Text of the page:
Although most of us dream every night, we're usually left clinging to little more than a fading memory the next morning. But Dion McGregor was different. The American songwriter wasn't necessarily better at remembering his dreams than the rest of us, but he was one of the world's most prolific sleep talkers, seemingly able to narrate what his dreams in real-time.
This strange behaviour was recorded almost nightly by fellow songwriter and flatmate Michael Barr, and in the '60s, his sleep ramblings were turned into a cult record, called The Dream World of Dion McGregor. Now, more than 20 years after McGregor's death, scientists at Harvard Medical School think the recordings might help them solve one of the biggest mysteries of sleep research - why we sleep talk, and whether it has anything to do with our dreams.
"It’s such a treasure trove of recordings - unlike anything that existed before," lead researcher Deirdre Barrett told David Robson over at BBC Future.
Up to 5 percent of adults regularly talk in their sleep, but usually our ramblings - known as somniloquy - are little more than a few mumbled sentences, and scientists have struggled to work out how, or even if, they match up to our dreams.
McGregor's sleep talking, on the other hand, was detailed and narrative, and appeared to describe dreams that were happening in real-time.
You can hear some of his ramblings about a poisoned eclair being spun around on a Lazy Susan below (and plenty more over on his MySpace page):
Right about now, you're probably wondering how we know that McGregor wasn't faking it, and the truth is, it's impossible to prove he wasn't, seeing as he passed away in 1994. But there are clear reasons that researchers think the sleep talking was genuine.
For starters, when his LP was released in 1964, Random House also decided to publish a book on his sleep ramblings, and to make sure he was legit, they had a psychiatrist examine him. As far as the doctor could tell, McGregor was sane, and not faking the recordings, as BBC Future reports.
Barrett also thinks it would be a pretty elaborate hoax to play - especially considering McGregor was embarrassed about his ability, admitting in one interview: "It’s like being famous for wetting your bed."
"If you had to pull a scam it would seem an unlikely one," said Barrett. "I don’t think they even expected to make a lot of money from it."
So assuming McGregor's sleep recordings are the real deal, what can researchers learn from them?
By analysing 294 of McGregor's somniloquies with the content and 'bizareness' of other mens' dreams, Barrett aimed to establish once and for all whether he really was narrating his dreams, or whether his sleep talking was part of a different sleep stage.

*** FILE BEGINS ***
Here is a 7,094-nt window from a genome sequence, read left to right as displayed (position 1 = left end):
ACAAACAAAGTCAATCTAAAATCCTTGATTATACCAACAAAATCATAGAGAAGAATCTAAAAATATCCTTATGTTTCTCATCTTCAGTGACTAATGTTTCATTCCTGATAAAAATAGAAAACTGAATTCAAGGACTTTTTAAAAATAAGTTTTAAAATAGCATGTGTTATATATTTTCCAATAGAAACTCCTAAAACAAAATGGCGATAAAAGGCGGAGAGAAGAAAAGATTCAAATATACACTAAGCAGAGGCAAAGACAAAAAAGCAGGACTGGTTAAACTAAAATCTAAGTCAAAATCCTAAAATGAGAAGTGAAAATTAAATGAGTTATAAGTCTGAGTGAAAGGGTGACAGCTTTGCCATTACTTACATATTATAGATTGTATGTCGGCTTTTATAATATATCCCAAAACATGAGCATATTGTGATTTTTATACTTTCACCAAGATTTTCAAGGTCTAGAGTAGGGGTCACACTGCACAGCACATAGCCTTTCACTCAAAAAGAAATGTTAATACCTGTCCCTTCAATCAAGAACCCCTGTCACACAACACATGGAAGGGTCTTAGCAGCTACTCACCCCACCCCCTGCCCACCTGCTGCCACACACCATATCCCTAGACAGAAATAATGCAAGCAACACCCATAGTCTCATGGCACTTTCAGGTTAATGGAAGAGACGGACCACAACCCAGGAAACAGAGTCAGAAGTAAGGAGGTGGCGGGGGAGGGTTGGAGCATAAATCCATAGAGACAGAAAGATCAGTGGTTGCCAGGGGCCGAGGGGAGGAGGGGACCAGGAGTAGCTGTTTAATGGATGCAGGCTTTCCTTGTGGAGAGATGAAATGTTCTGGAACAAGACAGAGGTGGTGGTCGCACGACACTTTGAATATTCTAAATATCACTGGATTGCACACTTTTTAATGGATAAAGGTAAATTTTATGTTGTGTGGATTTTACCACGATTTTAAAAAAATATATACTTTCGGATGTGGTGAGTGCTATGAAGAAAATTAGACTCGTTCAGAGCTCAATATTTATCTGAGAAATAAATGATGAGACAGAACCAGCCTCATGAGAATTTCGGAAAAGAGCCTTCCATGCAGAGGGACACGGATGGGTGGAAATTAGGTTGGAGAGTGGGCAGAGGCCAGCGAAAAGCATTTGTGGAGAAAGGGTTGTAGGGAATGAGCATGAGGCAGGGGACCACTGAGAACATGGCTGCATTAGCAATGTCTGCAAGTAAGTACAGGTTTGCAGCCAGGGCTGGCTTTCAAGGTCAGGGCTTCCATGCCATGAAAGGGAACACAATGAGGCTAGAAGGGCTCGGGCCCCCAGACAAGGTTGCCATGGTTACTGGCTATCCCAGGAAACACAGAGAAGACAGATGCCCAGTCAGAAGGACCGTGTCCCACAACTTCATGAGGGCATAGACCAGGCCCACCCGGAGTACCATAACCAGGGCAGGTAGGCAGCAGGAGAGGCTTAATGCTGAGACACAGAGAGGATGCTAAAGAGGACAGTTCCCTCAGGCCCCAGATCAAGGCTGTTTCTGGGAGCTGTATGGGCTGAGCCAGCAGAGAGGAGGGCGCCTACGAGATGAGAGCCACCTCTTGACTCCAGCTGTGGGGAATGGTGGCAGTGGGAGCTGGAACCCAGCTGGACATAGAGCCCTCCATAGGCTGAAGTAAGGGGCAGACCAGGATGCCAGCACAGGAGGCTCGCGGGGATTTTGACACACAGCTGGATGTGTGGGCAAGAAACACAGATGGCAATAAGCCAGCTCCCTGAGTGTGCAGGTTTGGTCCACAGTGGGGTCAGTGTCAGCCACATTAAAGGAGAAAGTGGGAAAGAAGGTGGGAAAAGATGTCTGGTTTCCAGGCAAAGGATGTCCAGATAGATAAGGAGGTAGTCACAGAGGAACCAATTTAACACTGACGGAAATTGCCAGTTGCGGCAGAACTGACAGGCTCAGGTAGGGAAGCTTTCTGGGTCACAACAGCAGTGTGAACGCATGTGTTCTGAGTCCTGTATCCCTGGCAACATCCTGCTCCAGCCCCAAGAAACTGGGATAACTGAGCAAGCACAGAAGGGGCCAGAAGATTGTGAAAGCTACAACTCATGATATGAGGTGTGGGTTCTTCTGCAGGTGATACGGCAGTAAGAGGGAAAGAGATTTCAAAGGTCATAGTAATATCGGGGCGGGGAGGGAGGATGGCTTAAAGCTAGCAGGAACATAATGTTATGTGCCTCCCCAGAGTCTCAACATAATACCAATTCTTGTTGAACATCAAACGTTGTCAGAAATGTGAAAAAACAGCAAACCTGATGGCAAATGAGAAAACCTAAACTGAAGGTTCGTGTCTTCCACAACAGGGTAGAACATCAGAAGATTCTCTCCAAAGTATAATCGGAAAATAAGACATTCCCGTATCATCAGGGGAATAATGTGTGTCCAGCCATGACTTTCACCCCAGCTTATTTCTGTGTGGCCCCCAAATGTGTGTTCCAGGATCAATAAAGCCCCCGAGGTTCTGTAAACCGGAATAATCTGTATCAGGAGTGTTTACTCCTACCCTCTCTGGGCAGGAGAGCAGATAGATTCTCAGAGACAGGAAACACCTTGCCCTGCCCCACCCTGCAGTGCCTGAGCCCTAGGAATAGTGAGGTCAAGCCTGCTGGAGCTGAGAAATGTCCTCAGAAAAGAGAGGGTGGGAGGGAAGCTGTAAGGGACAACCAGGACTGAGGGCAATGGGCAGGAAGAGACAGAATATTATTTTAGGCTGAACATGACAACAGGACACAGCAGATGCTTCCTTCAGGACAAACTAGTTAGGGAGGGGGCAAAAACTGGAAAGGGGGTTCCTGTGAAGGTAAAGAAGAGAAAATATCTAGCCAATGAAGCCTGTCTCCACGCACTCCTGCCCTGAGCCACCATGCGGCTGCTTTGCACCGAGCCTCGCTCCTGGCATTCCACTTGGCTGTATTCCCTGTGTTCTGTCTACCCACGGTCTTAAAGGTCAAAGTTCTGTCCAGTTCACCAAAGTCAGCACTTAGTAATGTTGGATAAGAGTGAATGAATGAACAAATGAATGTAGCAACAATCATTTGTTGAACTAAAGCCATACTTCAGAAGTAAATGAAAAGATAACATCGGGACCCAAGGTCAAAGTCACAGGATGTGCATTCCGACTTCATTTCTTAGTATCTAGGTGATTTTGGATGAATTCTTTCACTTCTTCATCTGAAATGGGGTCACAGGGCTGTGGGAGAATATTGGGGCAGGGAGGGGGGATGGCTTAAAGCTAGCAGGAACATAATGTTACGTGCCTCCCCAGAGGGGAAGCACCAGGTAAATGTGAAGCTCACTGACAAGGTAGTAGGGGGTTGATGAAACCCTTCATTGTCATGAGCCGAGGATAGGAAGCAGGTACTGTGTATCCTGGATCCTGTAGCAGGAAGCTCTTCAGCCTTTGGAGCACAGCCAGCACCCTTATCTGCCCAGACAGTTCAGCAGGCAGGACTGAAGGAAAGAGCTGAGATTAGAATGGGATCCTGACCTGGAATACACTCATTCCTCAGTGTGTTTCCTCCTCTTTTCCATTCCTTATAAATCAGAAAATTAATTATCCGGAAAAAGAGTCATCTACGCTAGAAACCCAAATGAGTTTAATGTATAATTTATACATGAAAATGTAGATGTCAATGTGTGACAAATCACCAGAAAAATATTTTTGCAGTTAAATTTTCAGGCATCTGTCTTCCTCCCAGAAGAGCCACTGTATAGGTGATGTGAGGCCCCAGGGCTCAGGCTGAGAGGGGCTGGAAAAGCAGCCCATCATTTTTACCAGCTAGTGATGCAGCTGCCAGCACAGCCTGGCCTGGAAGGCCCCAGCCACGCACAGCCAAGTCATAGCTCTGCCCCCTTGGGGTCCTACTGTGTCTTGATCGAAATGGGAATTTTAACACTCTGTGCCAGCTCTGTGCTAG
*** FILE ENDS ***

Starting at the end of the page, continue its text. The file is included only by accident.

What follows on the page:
Surprisingly, compared with average dreams, McGregor's sleep talking was less bizarre, with fewer plot contradictions and inconsistencies. His somniloquies also contained less aggressions, friendliness, and sex than regular dreams, but more self-negativity and female characters than the dreams of other men.
For example, content like this is pretty out there, but actually follows a pretty clear storyline, unlike most people's dreams:
"Oh, that doesn’t complete my collection at all! No! Oh no! Well let’s see, I have a dodo, and a rock, and a phoenix ... oh dear! A pterodactyl, yes, the unicorn, the griffin, dear, oh yes, well a mermaid doesn’t count, she’s out in the pool! No ... well, if she ever gets out I’m gonna mate her with the centaur! Yes! What do you think?! Certainly! Well, I don’t know. What do you think? Well, if you don’t mate them you know they’ll die off!"
Barrett has concluded that there are two possible explanations for the surprising 'normalness' of McGregor's sleeptalking. The first is that his somniloquies weren't actually produced while he was dreaming, and were instead "the production of an unusual state midway between waking and sleeping".
This hypothesis is supported by the fact that past research has shown that our brain waves are different when we're sleep talking and when we're dreaming, with fewer alpha waves occurring during sleep talking. This could be an example of more frontal brain activity, and suggests the brain is slightly more 'awake'.
In fact, in one interview, McGregor said sleep researcher recorded his brain activity and found a mix of sleep and waking brain wave patterns occurred while he was sleep talking, Christian Jarrett reports for the British Psychological Society's blog. However, there's no solid evidence of these experiments talking place.
The second explanation for McGregor's recordings not matching up the other men's dreams is simply the fact that he was a unique character.
"They belong to this distinctive man - a smart, funny, gay professional in the entertainment industry," Barrett concludes in an paper published last year in Imagination, Cognition and Personality. "It is impossible to know which differences are due to which of these two factors, but some appear likelier related to one versus the other."
Barrett now wants to further untangle the mechanism behind McGregor's sleep talking by comparing it to recordings collected by a sleep talking phone app, which could reveal if it's simply unusual when compared to dream content, or whether it's distinct from other people's sleep ramblings as well.
While may never quite understand why McGregor was such an extreme sleep talker, or what it all meant, his recordings will hopefully help us better understand the rest of our crazy night-time ramblings. And for that, we thank him.